He died a while ago and at his funeral was sent off by a good many people, the way he deserved. I am referring to the late Stavros Tsakyrakis, a professor of constitutional law at the University of Athens.
I have often wondered how different the era after the collapse of the military dictatorship in 1974 would have been for Greece if the “example of Tsakyrakis” had prevailed among the generation of the anti-junta struggle, in terms of matters both small and big.
Those who were well informed about the history of that period spoke about Tsakyrakis with admiration, noting that he was among those who suffered the worst torture at the hands of the regime. However, he never wore that as a badge of honor and his modesty meant he never talked about it.
Tsakyrakis did not build his career on his anti-dictatorial past, although he could easily have done just that. He was well educated and went on to educate young people, and made constant efforts to improve himself. He never succumbed to the “civil servant” mentality so prevalent in the university community, like many of his generation who entered academia on the back of their anti-dictatorship history and then reverently followed the expected path of promotion without a trace of creativity.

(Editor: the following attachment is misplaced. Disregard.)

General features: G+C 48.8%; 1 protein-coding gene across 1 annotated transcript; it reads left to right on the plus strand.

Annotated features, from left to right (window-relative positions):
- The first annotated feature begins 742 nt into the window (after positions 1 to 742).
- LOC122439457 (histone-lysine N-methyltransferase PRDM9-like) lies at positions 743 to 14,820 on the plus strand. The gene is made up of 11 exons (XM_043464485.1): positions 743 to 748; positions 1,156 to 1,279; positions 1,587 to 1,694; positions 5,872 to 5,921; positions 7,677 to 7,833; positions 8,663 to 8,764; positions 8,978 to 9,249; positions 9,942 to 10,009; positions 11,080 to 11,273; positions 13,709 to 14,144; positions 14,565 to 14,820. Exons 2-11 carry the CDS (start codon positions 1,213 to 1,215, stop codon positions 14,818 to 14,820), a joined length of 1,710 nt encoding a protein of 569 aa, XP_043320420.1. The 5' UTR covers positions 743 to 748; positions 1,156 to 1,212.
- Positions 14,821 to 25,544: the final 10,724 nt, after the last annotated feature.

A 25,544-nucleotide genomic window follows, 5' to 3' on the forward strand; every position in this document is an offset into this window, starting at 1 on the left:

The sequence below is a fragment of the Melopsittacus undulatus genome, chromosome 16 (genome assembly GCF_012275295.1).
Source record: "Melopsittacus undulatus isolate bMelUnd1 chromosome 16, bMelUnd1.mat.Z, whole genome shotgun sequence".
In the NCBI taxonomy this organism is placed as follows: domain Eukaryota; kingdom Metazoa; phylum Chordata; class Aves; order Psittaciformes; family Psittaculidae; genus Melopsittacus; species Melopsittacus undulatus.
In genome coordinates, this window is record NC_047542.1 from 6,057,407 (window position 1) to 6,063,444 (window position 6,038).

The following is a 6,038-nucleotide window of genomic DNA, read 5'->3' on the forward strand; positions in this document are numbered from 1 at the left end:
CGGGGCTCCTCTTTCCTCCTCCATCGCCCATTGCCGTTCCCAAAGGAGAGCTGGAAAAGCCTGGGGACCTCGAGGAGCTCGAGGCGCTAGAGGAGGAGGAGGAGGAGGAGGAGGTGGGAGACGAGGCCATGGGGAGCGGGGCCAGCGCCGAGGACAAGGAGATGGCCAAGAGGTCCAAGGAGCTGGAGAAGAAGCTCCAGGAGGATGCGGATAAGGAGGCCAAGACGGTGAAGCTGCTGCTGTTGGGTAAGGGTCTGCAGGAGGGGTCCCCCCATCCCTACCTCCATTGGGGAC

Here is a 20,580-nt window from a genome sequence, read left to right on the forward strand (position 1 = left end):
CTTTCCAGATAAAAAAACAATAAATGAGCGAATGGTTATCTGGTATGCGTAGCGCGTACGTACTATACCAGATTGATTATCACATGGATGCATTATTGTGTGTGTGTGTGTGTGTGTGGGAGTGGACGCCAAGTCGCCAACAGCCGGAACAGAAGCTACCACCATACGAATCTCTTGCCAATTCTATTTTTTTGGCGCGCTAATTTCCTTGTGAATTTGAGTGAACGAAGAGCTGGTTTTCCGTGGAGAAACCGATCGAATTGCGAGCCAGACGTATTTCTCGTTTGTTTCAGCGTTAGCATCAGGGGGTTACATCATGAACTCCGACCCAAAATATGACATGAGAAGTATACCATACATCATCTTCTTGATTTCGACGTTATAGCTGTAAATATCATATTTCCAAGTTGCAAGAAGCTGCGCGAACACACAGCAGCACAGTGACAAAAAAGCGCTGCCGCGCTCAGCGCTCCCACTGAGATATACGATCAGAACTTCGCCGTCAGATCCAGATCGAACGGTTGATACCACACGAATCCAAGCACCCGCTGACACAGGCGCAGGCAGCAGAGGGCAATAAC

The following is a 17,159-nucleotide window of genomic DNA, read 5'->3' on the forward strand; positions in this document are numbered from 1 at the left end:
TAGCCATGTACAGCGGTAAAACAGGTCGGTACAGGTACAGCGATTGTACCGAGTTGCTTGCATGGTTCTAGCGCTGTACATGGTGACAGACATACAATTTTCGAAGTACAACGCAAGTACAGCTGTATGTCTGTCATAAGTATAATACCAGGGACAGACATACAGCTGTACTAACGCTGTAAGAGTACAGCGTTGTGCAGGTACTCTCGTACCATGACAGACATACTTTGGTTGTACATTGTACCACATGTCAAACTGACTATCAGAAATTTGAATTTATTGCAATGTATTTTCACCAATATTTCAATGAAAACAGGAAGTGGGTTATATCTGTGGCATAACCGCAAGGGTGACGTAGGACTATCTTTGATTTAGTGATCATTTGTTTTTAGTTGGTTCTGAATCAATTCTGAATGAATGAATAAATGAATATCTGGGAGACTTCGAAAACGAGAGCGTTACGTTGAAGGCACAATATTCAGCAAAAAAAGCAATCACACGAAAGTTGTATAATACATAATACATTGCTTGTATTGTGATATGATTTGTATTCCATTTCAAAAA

Another major difference was that Tsakyrakis was not stuck in the past; rather, he matured with the passage of time without ever losing the element of bold criticism and restlessness. He was constantly searching for answers and was passionately and wilfully involved in political issues. He loved it when someone challenged him and he also enjoyed being in the company of and holding discussions with young people.
Tsakyrakis held on to something very important from his years as an active leftist: He could not stand injustice. It angered him, it drove him mad.
Anything that violated the institutions or justice spurred him into action.
In one sense, he was the best of a generation that matured after the dictatorship. There are many more like Tsakyrakis who went through a lot but moved on with their lives, accomplished things and escaped the dangerous trap of constant engagement with the past or professional bureaucratic unionism.
We would be much better off if we had been fortunate enough to have more people like Tsakyrakis, and less of the others.